- SECD: about
- Part I and Part Ia describe high-level, formal definition of a SECD machine;
- Part II discusses low-level details of SECD implementation in C;
- Part III (TODO): how to compile a Scheme subset into SECD code.
A few days ago I was bored and stumbled across https://hackerrank.com. It’s a nice site for a programmer wanting to kill some time getting some rest from Serious Tasks. When I got even more tired and stupid, I found a task which perfectly suited my mood: FizzBuzz challenge.
Here it goes:
Write a program that prints (to STDOUT) the numbers from 1 to 100. But for multiples of three print “Fizz” instead of the number and for the multiples of five print “Buzz”. For numbers which are multiples of both three and five print “FizzBuzz”.
Pretty easy, huh? Not when you try to squeeze this task into as few characters as possible. Here comes fun!
Disclaimer: this post describes experience of a Happstack newbie.
A very simple (but already useful!) server in Happstack may be written like this:
import Happstack.Server import System.Environment import Control.Monad (when) main = do args <- getArgs when (length args < 2) $ error "Usage: ./HelloHTTP <a directory to serve>" simpleHTTP nullConf $ serveDirectory EnableBrowsing ["index.htm"] (head args)
This has been pretty sufficient for my simple home page for some time, but now I want logging about who is visiting the page.
Let’s do this!
Now we’re starting the most interesting part, adding functions into the functional virtual machine. First of all, a function is usually tied to its environment: a pair of function definition (arguments and body) and the environment it has been created in is called closure. So don’t be afraid of this semantic rules for opcode
LDF (the newly made closure is underlined):
(s, e, LDF.(args body).c, d) => (((args body).e).s, e, c, d)
I want to stress that the environment is paired with the function definition on the stack, producing a closure
(args body).e, which may be saved, used as an argument to another function (thus bound to a symbol), and so on.
The closure on top of the stack may be called using opcode
(((argnames body).e').argvals.s, e, AP.c, d)
=> ( (), new-frame(argnames, argvals).e', body, s.e.c.d)
Formally, it is just a tuple of four lists with some set of rigidly defined operations on it. The SECD semantics describes a stack-based virtual machine which is designed to run pure functions. As seen by a computer scientist: one of first denotational semantics for a pure functional language, where operations are transitions between possible machine states.
The components of the tuple are named (unsurprisingly):
Perhaps, a lot of people studying functional programming languages write their own simplistic Lisp interpreter. First of all, it’s quite easy with a modern functional language: parsing is primitive, the runtime maps straightforwardly to a favorite language’s runtime, etc.
Writing it in C is a more complicated task, since garbage collection and nitty-gritty details of implementation are up to you all of a sudden. I went crazy when I thought about endless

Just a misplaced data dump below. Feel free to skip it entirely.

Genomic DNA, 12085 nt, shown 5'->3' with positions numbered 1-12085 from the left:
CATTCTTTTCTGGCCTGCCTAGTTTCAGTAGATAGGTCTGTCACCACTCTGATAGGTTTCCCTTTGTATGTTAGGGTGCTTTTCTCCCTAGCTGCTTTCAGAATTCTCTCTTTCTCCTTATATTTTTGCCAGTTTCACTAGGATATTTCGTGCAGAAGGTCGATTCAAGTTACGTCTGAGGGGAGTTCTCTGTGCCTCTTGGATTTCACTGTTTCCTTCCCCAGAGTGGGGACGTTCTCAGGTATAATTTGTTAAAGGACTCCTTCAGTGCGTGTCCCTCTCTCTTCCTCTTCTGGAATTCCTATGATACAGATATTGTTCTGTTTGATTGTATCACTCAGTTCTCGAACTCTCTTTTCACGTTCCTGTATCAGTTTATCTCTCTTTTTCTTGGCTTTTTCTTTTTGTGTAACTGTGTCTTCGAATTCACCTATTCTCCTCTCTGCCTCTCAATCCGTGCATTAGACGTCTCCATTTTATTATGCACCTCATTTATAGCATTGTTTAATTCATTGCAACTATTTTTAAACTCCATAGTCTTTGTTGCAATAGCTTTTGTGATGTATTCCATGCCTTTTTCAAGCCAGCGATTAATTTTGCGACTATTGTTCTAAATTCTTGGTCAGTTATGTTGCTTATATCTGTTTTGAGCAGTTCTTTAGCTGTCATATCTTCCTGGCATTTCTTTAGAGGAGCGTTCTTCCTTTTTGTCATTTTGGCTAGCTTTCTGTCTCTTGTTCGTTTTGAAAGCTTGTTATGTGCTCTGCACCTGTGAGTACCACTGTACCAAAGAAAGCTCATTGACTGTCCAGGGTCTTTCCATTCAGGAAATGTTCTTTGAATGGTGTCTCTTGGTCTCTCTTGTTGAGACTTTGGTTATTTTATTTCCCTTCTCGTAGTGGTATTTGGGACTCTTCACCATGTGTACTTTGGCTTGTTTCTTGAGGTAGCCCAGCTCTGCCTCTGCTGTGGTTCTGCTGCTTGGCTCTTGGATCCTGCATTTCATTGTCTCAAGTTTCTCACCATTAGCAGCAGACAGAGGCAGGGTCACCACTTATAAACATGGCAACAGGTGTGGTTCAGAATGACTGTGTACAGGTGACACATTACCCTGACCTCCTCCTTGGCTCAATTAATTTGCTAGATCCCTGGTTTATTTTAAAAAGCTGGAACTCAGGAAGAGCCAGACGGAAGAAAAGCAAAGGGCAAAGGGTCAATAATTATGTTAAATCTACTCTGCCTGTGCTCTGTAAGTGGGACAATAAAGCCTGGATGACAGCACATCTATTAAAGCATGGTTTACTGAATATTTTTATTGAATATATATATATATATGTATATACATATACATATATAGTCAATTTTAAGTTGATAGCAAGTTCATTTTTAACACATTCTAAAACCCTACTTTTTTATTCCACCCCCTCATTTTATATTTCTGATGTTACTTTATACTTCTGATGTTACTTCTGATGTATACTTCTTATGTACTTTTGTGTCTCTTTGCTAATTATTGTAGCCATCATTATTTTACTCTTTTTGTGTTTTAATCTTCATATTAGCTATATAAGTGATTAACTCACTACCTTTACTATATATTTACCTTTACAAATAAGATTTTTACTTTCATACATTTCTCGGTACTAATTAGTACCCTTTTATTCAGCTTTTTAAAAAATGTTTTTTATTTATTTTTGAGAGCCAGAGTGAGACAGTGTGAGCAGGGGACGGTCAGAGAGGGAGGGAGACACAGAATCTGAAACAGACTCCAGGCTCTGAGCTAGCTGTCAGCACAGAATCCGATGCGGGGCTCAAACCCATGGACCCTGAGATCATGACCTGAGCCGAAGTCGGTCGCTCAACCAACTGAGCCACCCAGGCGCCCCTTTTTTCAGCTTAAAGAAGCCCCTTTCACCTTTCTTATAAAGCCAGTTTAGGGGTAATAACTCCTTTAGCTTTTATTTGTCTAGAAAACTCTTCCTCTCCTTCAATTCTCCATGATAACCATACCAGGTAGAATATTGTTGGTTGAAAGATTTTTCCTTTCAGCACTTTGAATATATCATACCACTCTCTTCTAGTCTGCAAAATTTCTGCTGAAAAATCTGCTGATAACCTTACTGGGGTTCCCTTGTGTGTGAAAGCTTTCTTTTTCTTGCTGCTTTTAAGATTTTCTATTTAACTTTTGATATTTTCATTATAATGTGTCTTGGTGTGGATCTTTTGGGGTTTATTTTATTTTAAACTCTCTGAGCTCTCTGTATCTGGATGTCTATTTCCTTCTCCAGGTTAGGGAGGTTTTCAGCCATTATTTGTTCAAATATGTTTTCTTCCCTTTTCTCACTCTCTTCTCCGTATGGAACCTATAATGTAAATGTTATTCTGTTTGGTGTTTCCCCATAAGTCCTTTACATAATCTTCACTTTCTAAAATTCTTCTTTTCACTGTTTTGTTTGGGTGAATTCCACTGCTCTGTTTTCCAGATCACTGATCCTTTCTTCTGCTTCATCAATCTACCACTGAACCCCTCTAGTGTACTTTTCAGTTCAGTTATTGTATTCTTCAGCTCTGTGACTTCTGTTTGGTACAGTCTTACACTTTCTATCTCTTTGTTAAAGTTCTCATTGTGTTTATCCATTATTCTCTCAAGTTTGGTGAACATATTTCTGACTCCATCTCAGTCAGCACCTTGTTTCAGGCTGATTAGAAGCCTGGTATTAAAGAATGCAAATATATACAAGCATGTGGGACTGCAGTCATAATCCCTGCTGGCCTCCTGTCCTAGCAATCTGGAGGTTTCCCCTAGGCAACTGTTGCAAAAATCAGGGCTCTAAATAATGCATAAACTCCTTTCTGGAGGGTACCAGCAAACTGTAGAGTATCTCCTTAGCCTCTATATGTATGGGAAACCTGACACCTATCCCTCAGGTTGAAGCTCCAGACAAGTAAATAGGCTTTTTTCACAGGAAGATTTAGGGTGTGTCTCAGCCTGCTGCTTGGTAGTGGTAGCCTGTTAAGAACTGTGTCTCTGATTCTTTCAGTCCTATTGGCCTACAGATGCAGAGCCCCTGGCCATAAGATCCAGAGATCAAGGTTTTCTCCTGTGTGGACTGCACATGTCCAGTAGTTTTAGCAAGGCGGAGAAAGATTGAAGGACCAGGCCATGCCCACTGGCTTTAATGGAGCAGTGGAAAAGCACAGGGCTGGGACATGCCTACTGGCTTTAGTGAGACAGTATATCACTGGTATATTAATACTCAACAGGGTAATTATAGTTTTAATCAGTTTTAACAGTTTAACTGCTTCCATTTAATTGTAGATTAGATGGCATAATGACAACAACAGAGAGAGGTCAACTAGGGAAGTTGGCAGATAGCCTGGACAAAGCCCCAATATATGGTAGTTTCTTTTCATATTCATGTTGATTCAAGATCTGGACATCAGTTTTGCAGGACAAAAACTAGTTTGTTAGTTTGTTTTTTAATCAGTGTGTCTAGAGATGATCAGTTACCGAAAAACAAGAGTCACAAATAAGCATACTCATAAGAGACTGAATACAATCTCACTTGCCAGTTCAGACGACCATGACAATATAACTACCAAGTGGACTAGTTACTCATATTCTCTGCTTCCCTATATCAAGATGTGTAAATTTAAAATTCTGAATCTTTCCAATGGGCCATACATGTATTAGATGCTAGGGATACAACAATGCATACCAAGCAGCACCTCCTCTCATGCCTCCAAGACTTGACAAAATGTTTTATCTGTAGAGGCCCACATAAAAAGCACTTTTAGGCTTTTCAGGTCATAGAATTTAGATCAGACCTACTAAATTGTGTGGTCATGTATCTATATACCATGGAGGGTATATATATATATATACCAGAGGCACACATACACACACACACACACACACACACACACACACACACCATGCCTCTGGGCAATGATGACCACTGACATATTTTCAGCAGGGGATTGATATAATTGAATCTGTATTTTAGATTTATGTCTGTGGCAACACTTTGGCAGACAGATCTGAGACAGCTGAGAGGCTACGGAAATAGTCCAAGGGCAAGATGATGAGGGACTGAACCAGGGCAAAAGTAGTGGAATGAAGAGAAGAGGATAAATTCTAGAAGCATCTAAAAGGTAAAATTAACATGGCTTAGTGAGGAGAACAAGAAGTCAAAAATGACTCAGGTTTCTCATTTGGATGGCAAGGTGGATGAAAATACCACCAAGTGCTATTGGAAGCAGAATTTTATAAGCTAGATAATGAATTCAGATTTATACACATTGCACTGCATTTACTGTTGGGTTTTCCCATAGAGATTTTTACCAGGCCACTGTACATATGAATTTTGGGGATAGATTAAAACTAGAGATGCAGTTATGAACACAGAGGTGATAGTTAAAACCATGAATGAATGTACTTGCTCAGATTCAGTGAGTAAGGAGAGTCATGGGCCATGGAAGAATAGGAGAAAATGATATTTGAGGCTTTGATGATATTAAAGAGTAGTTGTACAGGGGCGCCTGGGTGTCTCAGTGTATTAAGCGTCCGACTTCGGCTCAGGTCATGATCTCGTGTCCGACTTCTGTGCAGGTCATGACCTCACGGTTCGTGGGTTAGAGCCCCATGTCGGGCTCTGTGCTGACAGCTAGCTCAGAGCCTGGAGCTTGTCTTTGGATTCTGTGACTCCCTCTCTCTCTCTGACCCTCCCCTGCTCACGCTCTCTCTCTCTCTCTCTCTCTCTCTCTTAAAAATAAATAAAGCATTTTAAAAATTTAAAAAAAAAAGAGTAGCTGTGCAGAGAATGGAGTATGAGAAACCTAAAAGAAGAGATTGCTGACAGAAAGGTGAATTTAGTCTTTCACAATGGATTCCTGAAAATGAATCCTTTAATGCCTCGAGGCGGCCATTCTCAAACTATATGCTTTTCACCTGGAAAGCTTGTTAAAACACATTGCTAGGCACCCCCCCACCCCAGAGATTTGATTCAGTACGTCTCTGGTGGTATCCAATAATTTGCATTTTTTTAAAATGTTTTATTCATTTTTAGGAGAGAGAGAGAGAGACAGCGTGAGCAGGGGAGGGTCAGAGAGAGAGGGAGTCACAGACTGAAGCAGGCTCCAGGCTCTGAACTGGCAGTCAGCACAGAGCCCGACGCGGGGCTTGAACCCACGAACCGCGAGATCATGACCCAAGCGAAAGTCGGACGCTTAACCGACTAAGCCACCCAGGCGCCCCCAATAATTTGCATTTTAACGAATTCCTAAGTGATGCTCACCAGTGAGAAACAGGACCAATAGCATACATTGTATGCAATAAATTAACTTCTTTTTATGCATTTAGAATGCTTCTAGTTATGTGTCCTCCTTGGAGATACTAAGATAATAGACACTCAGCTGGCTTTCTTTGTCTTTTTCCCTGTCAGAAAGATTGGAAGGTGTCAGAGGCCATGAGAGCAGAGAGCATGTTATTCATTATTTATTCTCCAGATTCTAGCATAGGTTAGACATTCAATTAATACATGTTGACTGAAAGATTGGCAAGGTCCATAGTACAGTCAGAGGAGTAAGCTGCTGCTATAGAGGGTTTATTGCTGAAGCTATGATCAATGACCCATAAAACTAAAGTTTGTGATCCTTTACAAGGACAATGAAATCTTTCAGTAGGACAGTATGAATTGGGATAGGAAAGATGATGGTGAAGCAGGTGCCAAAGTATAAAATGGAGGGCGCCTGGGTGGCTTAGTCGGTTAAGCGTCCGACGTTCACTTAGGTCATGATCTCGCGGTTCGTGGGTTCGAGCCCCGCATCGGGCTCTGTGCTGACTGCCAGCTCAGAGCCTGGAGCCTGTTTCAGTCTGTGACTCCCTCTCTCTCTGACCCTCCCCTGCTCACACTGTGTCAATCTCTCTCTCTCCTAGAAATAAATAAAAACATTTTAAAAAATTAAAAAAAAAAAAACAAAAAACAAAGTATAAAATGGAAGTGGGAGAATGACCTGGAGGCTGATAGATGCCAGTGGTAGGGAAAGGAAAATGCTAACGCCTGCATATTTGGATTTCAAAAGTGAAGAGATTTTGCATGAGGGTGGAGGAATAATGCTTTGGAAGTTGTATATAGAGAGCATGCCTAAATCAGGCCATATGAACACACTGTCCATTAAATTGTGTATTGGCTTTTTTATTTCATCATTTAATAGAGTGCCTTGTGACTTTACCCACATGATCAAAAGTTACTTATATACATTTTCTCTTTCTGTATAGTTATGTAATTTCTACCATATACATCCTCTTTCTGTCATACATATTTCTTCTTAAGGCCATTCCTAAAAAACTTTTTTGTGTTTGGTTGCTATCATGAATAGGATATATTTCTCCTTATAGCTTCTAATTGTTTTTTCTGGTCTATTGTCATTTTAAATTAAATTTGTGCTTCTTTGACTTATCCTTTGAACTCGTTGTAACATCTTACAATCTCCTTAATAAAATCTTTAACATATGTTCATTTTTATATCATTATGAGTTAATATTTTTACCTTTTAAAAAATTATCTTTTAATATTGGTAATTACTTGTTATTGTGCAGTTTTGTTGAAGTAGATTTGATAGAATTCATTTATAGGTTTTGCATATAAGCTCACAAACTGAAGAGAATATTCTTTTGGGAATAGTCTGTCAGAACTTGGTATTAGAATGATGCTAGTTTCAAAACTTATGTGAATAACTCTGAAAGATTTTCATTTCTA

conses created with every operation. I don’t want to say that writing a Lisp runtime in C is fundamentally complex, but it’s still true that it’s quite hard to implement something you haven’t quite grokked yet.
I am fond of Haskell and GHC’s functioning often strikes like magic of waving terms into complex pattern that are reduced into normal forms at run time. In order to understand that, I started to study compiler theory. A classic book for understanding functional programming is Functional programming: Application and Implementation by Peter Henderson. Although it may seem very old (published in 1980) it’s still a good and clear introduction into functional way of thinking. When I came across SECD machine description I was amused by its simplicity and how easy is to encode it in a low-level language and how easy is to map a decent functional language into it at the same time (let’s forget about types for a while, we’re just studying). So I started to write my little SECD interpreter in C.
So I wrote a simple SECD interpreter in C and a self-hosting Scheme-to-SECD compiler in subset of Scheme. The code may be found here.
Maybe, it’s a bit of trivial, but I want to express this again: technical savviness of linux user may be a reason why linux application are often so poor.
What do I mean by the allegation above? I have a Juniper VPN at work (yes, I know, proprietary sucks) and I happen to use 64-bit KUbuntu (*irony*: what a weird choice, huh?), which means that in order to install the vpn client I have to install 32-bit JRE and 32-bit Firefox. In my case, this is not a large trouble: I use Chrome and don’t use Java virtually, so the compromise is acceptable. If I was a Java developer, this would paralyze my workflow.
But why does anyone not care about this pitiful situation? Maybe, because linux users are savvy enough to install all that stuff and shut up (“it works for me”)?
Update: also my brain explodes every time I see this:
I can’t trust UNKNOWN publisher at all, but I must do this every day!